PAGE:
Another factor of major significance from the point of view of shaping Belarusian economic policy has been the increase in the importance of the law enforcement sector (for example General Ihar Sergeyenka, a former deputy head of the KGB, has served as head of the president’s office since December 2019) which began at the end of 2019 and accelerated following the August election. This process has been accompanied by the marginalisation of the civilian employees working in the Belarusian state apparatus. This trend is evident not only in the staffing policy but also in decisions regarding funding: in 2020 Belarus spent US$350 million on its state security bodies, 26% more than the 2017 figure. Despite the mounting deficit, in the budget approved for 2021 spending in this category will rise further, by 12% to US$390 million. This increase in spending – mainly on law enforcement bodies, and to a lesser degree on the army – is a natural consequence of the government’s intention to prioritise the state apparatus, and to continue to repress society and keep it under surveillance. As a consequence, over the last eighteen months, the ministries dealing with the economy have lost considerable influence because they are no longer useful from the point of view of fighting the regime’s opponents. Alongside this, they are considered a nuisance because most of their officials have a realistic view of the Belarusian economy. Since autumn 2020, the Belarusian central bank has been under particular pressure. The bank’s head Pavel Kallaur is opposed to excessive money printing and the unrestricted lending activity, which is generating losses in the state sector. This resulted in repeated rumours, thus far unconfirmed, of his imminent dismissal.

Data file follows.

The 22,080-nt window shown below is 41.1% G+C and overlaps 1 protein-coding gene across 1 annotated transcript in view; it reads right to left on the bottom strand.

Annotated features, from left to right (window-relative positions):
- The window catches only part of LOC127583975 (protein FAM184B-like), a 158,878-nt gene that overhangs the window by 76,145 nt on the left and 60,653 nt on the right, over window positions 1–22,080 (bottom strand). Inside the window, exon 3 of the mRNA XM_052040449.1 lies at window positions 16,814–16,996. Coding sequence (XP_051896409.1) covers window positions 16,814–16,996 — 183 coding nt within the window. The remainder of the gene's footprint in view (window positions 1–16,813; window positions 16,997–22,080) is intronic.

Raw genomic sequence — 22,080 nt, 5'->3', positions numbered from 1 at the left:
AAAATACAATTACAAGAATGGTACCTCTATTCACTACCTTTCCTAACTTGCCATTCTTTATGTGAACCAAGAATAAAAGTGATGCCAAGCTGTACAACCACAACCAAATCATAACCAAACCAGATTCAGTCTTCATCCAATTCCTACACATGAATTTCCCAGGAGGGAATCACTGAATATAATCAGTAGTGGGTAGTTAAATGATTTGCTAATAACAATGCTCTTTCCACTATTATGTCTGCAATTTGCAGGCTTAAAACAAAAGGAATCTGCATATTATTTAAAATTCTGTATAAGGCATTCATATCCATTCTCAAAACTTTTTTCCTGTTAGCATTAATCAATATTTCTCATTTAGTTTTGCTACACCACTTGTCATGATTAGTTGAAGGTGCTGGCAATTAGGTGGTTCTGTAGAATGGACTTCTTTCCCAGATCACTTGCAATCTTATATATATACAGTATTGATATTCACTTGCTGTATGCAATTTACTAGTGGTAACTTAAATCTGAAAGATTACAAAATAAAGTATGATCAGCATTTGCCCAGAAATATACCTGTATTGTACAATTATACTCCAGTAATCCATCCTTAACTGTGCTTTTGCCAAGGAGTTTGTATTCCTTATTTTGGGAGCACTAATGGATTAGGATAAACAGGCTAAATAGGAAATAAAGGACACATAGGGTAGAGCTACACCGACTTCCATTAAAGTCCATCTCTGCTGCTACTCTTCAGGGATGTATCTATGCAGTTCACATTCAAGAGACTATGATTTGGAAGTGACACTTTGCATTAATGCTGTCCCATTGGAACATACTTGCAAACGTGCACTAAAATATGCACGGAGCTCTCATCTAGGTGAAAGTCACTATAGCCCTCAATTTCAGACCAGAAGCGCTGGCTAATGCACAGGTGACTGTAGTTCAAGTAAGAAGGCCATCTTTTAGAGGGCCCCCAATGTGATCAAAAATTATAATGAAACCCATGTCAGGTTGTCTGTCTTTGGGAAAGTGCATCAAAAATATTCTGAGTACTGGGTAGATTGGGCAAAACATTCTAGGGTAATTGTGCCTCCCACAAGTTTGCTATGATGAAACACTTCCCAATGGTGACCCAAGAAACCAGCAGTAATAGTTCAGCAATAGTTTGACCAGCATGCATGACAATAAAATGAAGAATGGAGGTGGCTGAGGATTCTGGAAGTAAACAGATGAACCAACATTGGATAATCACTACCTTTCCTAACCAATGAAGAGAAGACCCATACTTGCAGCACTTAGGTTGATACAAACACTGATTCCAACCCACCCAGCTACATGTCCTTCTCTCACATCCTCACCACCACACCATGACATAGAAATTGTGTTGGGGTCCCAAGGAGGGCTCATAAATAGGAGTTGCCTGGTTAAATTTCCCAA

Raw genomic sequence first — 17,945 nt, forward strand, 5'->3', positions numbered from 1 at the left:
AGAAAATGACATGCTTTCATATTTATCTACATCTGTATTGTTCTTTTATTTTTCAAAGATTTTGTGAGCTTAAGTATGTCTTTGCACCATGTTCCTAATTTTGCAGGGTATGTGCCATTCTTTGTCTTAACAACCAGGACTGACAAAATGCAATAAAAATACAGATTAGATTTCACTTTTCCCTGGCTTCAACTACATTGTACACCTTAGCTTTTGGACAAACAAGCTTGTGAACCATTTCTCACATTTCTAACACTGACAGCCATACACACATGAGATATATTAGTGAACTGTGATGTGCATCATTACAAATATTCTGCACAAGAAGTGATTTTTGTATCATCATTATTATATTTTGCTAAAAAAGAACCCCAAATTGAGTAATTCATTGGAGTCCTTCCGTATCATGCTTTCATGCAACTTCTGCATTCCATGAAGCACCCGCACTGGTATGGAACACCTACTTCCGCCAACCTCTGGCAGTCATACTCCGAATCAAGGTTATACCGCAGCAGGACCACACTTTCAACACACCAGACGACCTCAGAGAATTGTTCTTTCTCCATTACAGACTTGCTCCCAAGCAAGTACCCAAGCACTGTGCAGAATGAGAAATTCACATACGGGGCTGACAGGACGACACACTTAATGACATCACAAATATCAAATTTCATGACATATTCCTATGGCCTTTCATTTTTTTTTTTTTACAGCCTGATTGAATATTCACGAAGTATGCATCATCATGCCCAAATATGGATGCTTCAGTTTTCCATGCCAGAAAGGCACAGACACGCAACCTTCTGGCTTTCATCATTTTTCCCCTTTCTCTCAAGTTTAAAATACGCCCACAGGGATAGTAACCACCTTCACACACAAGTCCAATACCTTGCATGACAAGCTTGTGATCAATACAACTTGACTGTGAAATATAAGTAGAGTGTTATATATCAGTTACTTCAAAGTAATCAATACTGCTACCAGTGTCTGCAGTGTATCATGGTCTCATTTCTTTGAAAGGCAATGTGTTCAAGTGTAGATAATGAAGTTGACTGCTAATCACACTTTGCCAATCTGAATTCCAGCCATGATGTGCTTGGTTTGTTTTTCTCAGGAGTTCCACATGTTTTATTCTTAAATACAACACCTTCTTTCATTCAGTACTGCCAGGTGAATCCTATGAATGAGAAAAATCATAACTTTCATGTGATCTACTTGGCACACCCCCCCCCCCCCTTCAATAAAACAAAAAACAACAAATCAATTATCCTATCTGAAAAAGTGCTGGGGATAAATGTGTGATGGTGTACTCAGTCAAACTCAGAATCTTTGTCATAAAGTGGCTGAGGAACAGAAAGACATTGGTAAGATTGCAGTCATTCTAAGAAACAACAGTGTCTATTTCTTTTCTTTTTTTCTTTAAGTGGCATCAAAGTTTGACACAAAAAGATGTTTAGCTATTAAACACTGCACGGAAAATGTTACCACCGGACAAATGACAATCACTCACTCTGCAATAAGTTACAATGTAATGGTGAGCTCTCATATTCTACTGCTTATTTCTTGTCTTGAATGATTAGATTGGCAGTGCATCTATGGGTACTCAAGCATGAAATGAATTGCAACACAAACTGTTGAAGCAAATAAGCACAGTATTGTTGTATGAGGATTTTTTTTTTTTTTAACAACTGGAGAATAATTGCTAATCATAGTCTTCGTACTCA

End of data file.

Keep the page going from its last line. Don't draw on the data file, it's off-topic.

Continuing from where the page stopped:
Belarus’s economic collapse has been aggravated by the government’s anti-liberal policy launched at the beginning of 2021. President Lukashenka, a politician shaped in the Soviet period who is now the key figure in devising the country’s economic model, has resumed the rhetoric, which was typical of the first years of his rule in the late 1990s. On 12 January 2021, during a meeting focused on industrial development, he said that it was time to end “this free-market babble”, by which he allegedly meant that strict observance of the rules of central planning in the economy should be recommended. In a similar spirit, several days later he spoke about privatisation and argued that “selling off what the nation has built” should be prohibited. The present orientation of Belarus’s economic policy, which is populist and ill-suited to present-day realities, was confirmed at the 6th National Assembly of Belarus, held in Minsk on 11–12 February 2021. The Assembly is a mass gathering of the representatives of local authorities, business employees, scientific and cultural workers, and social organisations from all regions of the country; it is held periodically in the spirit of such gatherings in the former USSR. The delegates approved a five-year plan (2021–2025) to boost Belarus’s development. The assumptions of the economic section of this strategy envisage, for example, increases in GDP, in labour efficiency, in investment (by 20%), and in exports (by as much as 40%, i.e. to US$50 billion). In addition, plans have been made to raise the average salary to US$670 from the present level of just above US$500. According to the document’s authors, the reason behind the failure of the previous five-year plans was “the unfavourable external economic situation” alone. In addition, in his several-hour-long speech delivered at the Assembly, President Lukashenka offered harsh criticism of the private sector for failing to show “loyalty and responsibility for the state”. Alongside this, he announced that more inspections would be carried out and taxes would be raised.